Toras Purim 5765
Chullin 139b: Haman min haTorah menayin? “HaMin HaEitz” (Bereishis 3:11).
It is remarkable that the first place three words appear in Tanach with the Rashei Teivos “Haman” in order is Bamidbar 34:5: “H-aGevu M-eiAtzmon N-achlah.”
The word Atzmon is made up of almost the same letters as “HaMin HaEitz.”
Moreover, the Midrash Tanchuma to “Zachor es asher asah lecha Amalek” (Ki Teitzei #4) states that in the name of R' Levi that Yaakov and Esav were like a hadas and an atzmoni – so long as they were little no one could distinguish between them. When they grew older, however, the one extends its thorns while the other gives off a pleasant fragrance. So too when Yaakov and Esav grew, Yaakov was an Ish Tam Yosheiv Ohalim while Esav became Ish Tzayad Ish Sadeh.
The Midrash becomes even more relevant when we realize that the hadas may well be Hadassah – Esther. We thus have the divide between Yaakov and Esav alluding to the battle of Esther and Haman.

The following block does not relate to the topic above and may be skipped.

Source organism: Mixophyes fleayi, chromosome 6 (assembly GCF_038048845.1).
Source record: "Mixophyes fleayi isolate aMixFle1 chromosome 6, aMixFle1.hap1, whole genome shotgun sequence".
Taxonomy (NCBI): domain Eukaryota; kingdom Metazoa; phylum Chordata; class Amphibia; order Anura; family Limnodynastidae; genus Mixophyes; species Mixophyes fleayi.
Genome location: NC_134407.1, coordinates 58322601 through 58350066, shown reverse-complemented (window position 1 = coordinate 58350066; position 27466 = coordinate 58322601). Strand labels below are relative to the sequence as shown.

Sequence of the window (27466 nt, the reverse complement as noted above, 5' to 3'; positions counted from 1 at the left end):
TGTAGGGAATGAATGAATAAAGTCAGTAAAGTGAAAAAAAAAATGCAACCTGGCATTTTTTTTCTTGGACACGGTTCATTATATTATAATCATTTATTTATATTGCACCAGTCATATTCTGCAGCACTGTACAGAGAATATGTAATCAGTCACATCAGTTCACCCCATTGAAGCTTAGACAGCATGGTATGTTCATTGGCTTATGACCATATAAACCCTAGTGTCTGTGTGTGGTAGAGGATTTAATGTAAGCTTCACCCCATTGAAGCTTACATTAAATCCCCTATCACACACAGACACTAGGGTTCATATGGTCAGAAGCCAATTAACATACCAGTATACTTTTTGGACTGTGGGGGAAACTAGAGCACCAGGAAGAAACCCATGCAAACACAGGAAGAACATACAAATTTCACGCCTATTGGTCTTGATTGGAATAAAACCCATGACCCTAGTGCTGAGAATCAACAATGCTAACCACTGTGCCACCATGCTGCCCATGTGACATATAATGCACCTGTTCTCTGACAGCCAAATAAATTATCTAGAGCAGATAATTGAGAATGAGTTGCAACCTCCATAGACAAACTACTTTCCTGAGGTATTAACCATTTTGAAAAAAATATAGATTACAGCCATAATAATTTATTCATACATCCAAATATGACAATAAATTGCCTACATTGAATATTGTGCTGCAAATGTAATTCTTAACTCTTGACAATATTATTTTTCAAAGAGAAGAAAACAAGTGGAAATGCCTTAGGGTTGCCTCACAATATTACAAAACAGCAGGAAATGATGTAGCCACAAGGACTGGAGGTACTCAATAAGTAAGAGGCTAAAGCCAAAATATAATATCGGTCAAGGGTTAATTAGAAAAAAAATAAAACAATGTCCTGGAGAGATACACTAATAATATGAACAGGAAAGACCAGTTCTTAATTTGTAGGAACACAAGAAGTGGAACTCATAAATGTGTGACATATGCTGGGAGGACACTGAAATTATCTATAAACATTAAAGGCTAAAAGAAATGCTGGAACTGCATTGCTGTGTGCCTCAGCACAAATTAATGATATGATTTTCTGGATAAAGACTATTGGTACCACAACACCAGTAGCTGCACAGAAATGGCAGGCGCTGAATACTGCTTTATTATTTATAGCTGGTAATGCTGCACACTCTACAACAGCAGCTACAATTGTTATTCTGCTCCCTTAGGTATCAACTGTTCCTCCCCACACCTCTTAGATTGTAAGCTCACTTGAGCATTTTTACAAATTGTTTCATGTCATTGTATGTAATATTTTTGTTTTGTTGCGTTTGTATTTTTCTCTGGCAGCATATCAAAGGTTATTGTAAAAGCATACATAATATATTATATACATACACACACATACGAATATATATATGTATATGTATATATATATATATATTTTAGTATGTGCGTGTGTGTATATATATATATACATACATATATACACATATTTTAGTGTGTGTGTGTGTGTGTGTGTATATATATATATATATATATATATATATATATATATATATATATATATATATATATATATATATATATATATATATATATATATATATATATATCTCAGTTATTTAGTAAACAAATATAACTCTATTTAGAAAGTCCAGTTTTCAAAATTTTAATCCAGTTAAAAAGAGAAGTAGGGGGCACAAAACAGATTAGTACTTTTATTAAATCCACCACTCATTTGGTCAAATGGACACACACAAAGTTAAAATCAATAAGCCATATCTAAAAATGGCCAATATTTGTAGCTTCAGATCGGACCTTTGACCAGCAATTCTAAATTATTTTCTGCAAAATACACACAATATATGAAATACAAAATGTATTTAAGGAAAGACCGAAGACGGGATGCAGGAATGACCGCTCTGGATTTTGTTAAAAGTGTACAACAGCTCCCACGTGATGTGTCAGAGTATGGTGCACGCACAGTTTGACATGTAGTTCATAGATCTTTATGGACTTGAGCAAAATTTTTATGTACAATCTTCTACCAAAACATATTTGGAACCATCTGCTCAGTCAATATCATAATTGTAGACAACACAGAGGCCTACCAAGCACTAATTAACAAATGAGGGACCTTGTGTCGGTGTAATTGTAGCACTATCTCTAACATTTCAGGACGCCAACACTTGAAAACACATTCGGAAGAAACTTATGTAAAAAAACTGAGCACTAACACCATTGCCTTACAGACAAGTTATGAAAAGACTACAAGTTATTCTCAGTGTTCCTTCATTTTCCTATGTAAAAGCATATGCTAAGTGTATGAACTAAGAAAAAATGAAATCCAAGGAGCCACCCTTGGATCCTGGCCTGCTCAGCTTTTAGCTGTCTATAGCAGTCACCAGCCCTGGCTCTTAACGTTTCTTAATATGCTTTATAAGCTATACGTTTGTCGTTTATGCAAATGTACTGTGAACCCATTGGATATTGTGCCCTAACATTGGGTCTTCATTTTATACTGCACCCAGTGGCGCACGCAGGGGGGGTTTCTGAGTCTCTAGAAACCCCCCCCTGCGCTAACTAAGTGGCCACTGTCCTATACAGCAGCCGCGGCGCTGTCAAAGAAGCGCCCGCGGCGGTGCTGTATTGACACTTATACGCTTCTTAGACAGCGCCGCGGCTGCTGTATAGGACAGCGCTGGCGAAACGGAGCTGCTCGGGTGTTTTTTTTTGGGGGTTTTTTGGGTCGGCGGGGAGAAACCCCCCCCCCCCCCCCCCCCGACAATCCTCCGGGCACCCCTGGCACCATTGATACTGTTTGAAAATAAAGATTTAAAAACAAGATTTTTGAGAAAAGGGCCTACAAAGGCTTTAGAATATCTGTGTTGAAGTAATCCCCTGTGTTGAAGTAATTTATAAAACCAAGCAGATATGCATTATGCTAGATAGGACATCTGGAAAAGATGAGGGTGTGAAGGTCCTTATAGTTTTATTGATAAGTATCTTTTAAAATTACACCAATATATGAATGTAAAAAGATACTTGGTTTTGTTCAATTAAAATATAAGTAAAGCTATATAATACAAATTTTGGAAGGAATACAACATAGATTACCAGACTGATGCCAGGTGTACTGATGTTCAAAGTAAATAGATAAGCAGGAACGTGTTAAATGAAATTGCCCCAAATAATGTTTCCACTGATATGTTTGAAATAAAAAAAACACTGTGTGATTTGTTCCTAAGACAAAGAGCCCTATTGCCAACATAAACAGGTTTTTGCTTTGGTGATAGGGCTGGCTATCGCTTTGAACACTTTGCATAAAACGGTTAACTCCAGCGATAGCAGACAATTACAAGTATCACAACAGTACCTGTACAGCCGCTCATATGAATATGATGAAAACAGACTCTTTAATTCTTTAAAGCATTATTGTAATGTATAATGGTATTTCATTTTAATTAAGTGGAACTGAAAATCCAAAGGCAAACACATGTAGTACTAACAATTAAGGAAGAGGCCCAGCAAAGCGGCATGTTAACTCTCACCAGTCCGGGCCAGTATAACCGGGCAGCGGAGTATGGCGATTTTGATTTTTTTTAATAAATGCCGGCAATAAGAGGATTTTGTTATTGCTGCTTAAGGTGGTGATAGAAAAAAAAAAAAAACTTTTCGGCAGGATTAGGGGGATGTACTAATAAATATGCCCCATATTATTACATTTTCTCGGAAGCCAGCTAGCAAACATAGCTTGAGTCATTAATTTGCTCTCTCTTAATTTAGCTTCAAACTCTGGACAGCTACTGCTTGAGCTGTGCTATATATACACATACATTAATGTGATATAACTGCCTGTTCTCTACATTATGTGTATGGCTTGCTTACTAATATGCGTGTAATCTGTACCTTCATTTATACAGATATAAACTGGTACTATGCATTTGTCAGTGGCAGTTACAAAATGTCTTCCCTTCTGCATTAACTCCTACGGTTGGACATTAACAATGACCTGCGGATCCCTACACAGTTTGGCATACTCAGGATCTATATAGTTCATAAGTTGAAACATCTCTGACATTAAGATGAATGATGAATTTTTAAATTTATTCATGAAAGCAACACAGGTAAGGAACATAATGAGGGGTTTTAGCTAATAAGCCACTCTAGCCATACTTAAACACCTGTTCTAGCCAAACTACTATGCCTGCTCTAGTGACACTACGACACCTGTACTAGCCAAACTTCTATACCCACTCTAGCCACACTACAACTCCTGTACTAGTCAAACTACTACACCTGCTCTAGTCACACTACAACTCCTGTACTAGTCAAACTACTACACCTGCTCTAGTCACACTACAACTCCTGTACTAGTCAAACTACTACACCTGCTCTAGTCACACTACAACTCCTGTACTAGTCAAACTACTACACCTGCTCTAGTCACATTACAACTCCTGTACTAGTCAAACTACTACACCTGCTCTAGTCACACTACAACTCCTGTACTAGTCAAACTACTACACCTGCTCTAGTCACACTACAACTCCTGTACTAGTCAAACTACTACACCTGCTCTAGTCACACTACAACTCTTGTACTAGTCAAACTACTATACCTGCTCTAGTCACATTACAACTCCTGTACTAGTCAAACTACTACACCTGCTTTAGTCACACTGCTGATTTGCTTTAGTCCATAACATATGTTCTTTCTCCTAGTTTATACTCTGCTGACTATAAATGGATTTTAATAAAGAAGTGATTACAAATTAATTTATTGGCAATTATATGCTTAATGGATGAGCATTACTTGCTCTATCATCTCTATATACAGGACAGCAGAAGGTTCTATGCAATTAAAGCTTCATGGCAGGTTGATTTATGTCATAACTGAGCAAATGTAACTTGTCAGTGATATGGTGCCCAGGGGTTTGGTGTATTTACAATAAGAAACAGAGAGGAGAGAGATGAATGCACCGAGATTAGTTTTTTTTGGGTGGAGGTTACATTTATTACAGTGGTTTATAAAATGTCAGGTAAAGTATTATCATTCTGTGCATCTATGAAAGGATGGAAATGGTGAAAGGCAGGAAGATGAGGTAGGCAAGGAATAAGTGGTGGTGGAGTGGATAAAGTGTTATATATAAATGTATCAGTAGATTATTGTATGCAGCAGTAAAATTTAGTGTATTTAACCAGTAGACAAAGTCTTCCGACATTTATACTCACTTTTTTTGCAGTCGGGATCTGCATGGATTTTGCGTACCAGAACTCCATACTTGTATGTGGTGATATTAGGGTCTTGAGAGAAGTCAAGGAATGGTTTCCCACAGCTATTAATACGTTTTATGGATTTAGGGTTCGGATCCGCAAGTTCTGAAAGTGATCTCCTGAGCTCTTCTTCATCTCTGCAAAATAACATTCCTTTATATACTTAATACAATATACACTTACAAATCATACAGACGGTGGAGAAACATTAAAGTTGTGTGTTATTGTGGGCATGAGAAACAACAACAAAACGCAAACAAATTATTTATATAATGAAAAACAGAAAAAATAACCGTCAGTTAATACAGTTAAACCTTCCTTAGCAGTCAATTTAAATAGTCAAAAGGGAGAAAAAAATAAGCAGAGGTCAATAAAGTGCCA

As if to prove the point, the Targumei Yonasan and Yerushalmi to Bamidbar 34:4-5 translate the name of the place, Atzmon, to mean kisam – a splinter – bringing us back to the eitz.
What is the meaning of atzmon? In the Yerushalmi, Bava Basra 32b the word is used to describe a document in which each side imposes upon itself exaggerated penalties (i.e., an asmachta). In the name of R' Samson Raphael Hirsch, the Etymological Dictionary of the Hebrew Language translates the ayin-tzadi-mem root to connote “storing power.” Thus, when the Torah warns us (Devarim 8:17) not to fall into the trap of believing in “Kochi v'Otzem Yadi” it is warning us not to have faith in a perception that we have an exaggerated sense of our own power. An eitz sustains its foliage and fruit; an eitzah sustains a person or other living creature. An eitzah sustains another person. But otzem connotes an exaggerated perception of strength and advantage.
(To be continued)